The US government has begun a partial shutdown after Republican senators failed to muster the votes needed to approve $5 billion that Donald Trump wants for a border wall fiercely opposed by Democrats.

Iran Press/America: The US president sought to blame Democrats, who responded by reminding him that he said last week he would be "proud" to shut down, key parts of the federal government in order to get funding for a wall on the US border with Mexico.

Talks between Donald Trump's team and Republican and Democratic leaders were expected to continue over the weekend. The Senate was set to return from recess at midday on Saturday, although it was not clear if it would have any new proposals to consider.

"We're going to have a shutdown," Trump said in a video posted to his Twitter account about two hours before a midnight deadline to pass a stop-gap spending bill. 


The shutdown is the third this year and it remained unclear how long it would last. 

Operations for several key agencies ceased at 12:01 am on Saturday (5:01 GMT), despite last-ditch talks that continued on Capitol Hill between White House officials and congressional leaders in both parties.

White House budget chief Mick Mulvaney instructed agencies "to execute plans for an orderly shutdown."

 Mulvaney said in a memo for government executives that "We are hopeful that this lapse in appropriations will be of short duration" but that employees should report to work when scheduled to "undertake orderly shutdown activities."

Nine of 15 Cabinet-level departments and dozens of agencies will temporarily lose funding, including the departments of Homeland Security, Transportation, Interior, Agriculture, State and Justice, as well as national parks and forests.

Initial Republican reaction to the shutdown was muted. Among the few GOP lawmakers who issued statements as it began were Sens. Lisa Murkowski of Alaska, who expressed disappointment at the lack of a deal, and Lamar Alexander of Tennessee. "This is a complete failure of negotiations and a success for no one," Alexander said.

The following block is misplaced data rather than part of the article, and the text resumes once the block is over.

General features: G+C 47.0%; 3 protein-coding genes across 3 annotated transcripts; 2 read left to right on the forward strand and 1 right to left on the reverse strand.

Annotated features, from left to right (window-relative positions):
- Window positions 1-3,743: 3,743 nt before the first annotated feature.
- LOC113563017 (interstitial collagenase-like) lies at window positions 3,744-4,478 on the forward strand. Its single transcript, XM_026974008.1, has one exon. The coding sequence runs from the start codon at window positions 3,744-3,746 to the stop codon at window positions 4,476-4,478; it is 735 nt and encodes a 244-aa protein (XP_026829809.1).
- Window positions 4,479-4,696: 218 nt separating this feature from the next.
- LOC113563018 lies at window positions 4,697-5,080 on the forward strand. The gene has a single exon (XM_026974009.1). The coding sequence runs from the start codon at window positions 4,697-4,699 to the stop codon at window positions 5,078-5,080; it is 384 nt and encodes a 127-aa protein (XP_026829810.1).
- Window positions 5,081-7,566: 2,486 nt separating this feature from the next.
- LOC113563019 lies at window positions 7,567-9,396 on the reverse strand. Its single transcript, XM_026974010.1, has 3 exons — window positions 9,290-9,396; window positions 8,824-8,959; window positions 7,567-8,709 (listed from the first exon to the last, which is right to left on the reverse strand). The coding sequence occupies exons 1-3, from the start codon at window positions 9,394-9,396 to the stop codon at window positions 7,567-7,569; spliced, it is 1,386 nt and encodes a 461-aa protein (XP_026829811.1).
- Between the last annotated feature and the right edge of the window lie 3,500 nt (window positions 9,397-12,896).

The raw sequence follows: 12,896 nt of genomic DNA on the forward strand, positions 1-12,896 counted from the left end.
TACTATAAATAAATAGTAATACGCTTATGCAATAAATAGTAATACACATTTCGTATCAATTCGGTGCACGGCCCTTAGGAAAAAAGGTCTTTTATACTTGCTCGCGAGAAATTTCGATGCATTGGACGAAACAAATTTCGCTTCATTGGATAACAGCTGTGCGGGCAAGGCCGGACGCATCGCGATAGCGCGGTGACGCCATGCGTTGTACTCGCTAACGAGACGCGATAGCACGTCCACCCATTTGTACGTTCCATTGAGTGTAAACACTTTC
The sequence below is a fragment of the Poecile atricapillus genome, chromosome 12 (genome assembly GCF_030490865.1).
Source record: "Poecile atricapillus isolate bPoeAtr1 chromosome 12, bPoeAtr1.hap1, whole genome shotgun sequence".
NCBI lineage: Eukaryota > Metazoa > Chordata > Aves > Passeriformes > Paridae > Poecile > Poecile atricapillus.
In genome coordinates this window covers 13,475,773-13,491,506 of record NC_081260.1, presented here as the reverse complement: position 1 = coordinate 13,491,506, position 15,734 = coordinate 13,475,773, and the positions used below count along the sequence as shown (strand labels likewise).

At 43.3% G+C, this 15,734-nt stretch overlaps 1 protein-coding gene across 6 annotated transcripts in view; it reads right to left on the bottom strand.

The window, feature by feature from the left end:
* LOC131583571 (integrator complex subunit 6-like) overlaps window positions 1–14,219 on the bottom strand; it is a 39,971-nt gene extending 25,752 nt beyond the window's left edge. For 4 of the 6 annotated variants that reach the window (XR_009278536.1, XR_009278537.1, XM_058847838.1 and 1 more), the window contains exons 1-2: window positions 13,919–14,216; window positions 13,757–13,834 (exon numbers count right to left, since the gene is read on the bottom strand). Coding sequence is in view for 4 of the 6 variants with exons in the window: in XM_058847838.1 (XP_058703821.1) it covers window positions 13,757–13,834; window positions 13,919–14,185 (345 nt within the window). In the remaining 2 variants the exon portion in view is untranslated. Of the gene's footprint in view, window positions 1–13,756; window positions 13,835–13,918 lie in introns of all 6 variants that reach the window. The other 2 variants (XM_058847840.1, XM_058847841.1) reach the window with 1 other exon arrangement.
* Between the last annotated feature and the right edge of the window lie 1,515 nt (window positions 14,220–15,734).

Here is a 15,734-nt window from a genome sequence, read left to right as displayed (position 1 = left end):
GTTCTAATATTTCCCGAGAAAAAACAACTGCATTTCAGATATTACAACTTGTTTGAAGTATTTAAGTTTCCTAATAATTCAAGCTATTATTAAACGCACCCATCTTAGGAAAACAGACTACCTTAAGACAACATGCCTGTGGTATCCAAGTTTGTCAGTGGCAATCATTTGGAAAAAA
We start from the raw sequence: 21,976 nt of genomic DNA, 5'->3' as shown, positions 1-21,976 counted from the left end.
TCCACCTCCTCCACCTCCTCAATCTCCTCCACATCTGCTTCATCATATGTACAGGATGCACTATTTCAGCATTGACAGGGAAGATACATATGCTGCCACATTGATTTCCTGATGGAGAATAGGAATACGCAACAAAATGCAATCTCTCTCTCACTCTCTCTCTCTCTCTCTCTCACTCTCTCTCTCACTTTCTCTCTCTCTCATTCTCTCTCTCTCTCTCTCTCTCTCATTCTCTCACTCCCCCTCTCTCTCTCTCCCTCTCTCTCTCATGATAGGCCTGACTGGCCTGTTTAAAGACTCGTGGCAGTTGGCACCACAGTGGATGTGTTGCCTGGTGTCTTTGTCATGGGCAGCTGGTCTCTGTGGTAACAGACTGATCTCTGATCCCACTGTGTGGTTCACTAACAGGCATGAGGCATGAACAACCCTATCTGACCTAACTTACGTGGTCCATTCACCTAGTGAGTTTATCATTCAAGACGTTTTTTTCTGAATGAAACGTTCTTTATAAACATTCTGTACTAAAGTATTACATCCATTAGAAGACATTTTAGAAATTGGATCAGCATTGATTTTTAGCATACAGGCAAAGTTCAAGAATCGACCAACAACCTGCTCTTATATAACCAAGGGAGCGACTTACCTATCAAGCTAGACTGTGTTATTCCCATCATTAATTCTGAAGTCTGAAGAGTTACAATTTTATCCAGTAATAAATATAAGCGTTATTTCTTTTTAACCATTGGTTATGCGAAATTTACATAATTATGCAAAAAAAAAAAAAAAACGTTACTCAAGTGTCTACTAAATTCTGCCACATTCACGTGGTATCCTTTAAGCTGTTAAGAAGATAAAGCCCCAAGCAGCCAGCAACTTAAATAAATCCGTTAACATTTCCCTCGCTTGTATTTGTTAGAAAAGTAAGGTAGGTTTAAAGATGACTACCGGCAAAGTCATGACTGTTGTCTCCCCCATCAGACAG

Republicans and Democrats in Congress made last minute efforts to avoid a Christmas shut down but appeared poles apart from agreeing a new spending bill.

Without an agreed bill funding for large swathes of the government ran out at midnight, meaning 800,000 public workers would go without pay over Christmas.

The shutdown means the closure of national parks, the Internal Revenue Service, and 95 per cent of Nasa's operations.

However, special counsel Robert Mueller's investigation would be among the government-funded projects not affected.

Trump had initially agreed to a spending bill that did not include funding for the wall but was targeted by a severe backlash from some of his most prominent supporters.

The president then decided he would not sign a spending bill without money for the wall.

On Thursday night the House of Representatives passed a new Republican bill which included the $5 billion.

Before voting on it the Senate was waiting for the return to Washington of some senators who had already left for Christmas.

However, the bill was still highly unlikely to pass in the face of strong Democrat opposition.

In a series of early-morning tweets on Friday Trump had called on Mitch McConnell, the Republican leader in the Senate, to use the "nuclear option".

That would require only a simple majority of 51, rather than a 'supermajority' of 60 votes, to pass the spending bill. However, McConnell said there was not enough support among Republicans to introduce that option.

The uncertainty over the shutdown contributed to further losses on the stock market.

The border wall was a key campaign promise for Trump in the 2016 election, and he continues to view it as a winning issue for his 2020 re-election.  101/ 211 /202


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